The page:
I would have to disagree. Even a terabyte is too small. It’s better if no data caps are enforced. There’s no sense in launching satellite internet if it can only handle limited bandwidth. There’s no point for companies like Comcast or AT&T to limit us how much we surf the web. It’s just wrong. It’s better to stick with a wired connection. Municipal broadband is always the best way to go.

  9. Bob says:

    Very few people has access to municipal broadband. Less than very few.

    FIOS has no caps. In states where cable co’s comcast and cox – compete with FIOS – they have no caps. AT&T’s gig service has no caps. Centurylink’s fiber product has no cap. Verizon’s fixed wireless has no caps. Fixed wireless providers like Starry have no caps.

    Believe me in Alaska I would have died for 1 TB of usage.

  10. Joshi says:

    Very few people has access to municipal broadband. Less than very few.

    That may change in the future as more and more cities and communities are fighting for municipal broadband. If you look at Colorado, Massachusetts, and New Hampshire more and more cities are fighting for municipal broadband. It maybe okay to have a cable TV monopoly but it’s not okay to have an internet monopoly since it should be considered a utility not a luxury.

    FIOS has no caps. In states where cable co’s comcast and cox – compete with FIOS – they have no caps

    That’s only true for Comcast since they have no cap in the northeast side of the US. That may change as they are thinking bringing data cap to the entire northeast so that they have a cap nationwide just like what Cox is doing. Cox does have cap nationwide including the northeast side (Rhode Island and Virginia) that FiOs competes with.

    AT&T’s gig service has no caps. Centurylink’s fiber product has no cap. Verizon’s fixed wireless has no caps. Fixed wireless providers like Starry have no caps.

    Yes AT&T’s gigabit speed has no cap but not worth it since it’s expensive. Centurylink’s fiber product does have a cap. It’s only their gigabit speed that has a cap and only a few people can get access to it and you’re lucky if you live in an area and you can get centurylink’s gigabit fiber speed. If you’re saying Verizon’s fixed wireless has no cap, It’s only their 5G mobile broadband that has no cap. Verizon’s mobile wireless phone service does have a cap unless you subscribe to their more expensive plans to get truly unlimited plans. And yes, Starry has no cap and would recommend them if can get them as they are thinking about moving into 5G.

  11. Bob says:

    That may change in the future as more and more cities and communities are fighting for municipal broadband

    It’s completely unrealistic to believe there will ever be anything other than an infinitesimally small number of muni broadband projects. It’ll be along the same lines as muni electric companies.

    That’s only true for Comcast since they have no cap in the northeast side of the US. That may change as they are thinking bringing data cap to the entire northeast so that they have a cap nationwide just like what Cox is doing. Cox does have cap nationwide including the northeast side (Rhode Island and Virginia) that FiOs competes with.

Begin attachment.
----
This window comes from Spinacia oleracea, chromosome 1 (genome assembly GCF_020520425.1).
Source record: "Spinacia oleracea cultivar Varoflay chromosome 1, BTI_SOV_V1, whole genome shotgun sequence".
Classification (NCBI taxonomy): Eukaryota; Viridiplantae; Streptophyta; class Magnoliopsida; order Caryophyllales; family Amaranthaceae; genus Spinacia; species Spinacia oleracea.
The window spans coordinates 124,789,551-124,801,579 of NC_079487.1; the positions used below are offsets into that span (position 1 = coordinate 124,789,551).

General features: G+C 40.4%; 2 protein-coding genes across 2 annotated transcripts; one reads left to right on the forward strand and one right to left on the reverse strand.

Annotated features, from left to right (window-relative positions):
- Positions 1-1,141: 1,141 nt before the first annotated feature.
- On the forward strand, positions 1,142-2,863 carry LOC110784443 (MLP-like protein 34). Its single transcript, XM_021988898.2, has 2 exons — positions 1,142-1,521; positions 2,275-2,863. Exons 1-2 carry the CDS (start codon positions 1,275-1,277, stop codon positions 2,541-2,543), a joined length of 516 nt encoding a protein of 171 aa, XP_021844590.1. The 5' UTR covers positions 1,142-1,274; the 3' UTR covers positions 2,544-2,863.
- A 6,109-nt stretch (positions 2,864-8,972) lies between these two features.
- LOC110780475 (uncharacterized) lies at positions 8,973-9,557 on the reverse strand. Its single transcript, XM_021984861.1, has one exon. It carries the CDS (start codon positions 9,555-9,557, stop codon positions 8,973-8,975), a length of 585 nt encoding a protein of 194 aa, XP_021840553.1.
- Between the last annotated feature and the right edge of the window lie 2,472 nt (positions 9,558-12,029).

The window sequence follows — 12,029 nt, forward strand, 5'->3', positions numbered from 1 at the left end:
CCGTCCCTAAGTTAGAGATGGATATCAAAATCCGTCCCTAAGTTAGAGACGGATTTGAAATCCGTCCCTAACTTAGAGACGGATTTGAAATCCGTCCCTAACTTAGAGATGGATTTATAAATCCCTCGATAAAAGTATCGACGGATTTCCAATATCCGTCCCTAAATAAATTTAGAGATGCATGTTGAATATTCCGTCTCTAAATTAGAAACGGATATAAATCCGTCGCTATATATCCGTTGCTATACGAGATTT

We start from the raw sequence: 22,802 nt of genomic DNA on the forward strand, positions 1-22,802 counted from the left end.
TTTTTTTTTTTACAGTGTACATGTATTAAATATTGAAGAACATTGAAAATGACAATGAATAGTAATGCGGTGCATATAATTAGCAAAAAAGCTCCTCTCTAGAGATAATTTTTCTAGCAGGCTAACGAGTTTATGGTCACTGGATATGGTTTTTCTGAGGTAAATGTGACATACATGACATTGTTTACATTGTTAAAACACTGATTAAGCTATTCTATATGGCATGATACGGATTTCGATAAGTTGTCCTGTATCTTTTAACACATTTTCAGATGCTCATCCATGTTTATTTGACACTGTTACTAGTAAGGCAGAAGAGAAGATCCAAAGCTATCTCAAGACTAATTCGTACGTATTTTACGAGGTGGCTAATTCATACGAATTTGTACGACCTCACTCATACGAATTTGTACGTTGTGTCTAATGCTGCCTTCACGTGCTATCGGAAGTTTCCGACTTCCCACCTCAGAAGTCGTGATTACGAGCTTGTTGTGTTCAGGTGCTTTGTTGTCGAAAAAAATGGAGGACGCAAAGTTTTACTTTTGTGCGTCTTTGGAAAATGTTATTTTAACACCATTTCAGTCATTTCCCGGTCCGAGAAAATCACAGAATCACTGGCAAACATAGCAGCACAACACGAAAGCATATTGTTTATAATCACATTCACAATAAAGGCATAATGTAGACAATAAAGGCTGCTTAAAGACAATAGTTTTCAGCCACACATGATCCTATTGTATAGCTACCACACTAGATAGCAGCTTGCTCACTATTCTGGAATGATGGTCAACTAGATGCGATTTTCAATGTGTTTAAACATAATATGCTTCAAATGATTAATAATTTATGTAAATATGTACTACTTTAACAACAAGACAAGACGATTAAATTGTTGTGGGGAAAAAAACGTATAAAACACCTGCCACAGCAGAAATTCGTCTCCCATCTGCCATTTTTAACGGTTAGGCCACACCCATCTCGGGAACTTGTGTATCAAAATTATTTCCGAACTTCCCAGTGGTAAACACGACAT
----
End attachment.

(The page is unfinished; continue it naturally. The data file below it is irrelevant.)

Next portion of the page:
Cox does not enforce caps in RI, see post 6 here http://www.dslreports.com/forum/r32159637-Cox-Data-Caps-in-Rhode-Island and that’s because they compete with FIOS there. I’m not positive about VA but its likely the same.

    yes AT&T’s gigabit speed has no cap but not worth it since it’s expensive. Centurylink’s fiber product does have a cap. It’s only their gigabit speed that has a cap and only a few people can get access to it and you’re lucky if you live in an area and you can get centurylink’s gigabit fiber speed. If you’re saying Verizon’s fixed wireless has no cap, It’s only their 5G mobile broadband that has no cap. Verizon’s mobile wireless phone service does have a cap unless you subscribe to their more expensive plans to get truly unlimited plans. And yes, Starry has no cap and would recommend them if can get them as they are thinking about moving into 5G.

    I never mentioned Verizon’s 5G mobile service regarding caps, in fact I specified Verizon fixed wireless having no cap. I never made a statement about AT&T gig service being cheap, just that it has no cap. As far as I know Centurylink ONLY offers gig for $70/month on fiber any other speed tiers are dsl. It took literally decades to install all the outside plant for telcos in the US – literally decades. Right now outside of very few areas telcos have been forced to maintain a completely separate completely redundant copper network alongside copper networks where they want to upgrade. $$. This year a handful of FIOS wired munis in MA will be changed over to fiber only.

    The FCC only recently gave telcos the flexibility to do so. A handful of stories probably financially tied to union labor have over the last two years come out against copper retirement – the same blogs who make a living telling tall tales about fiber already having been paid for by ratepayers etc. I believe some people are so disconnected from reality they believe all this can be done over night.

  12. Joshi says:

    It’s completely unrealistic to believe there will ever be anything other than an infinitesimally small number of muni broadband projects. It’ll be along the same lines as muni electric companies.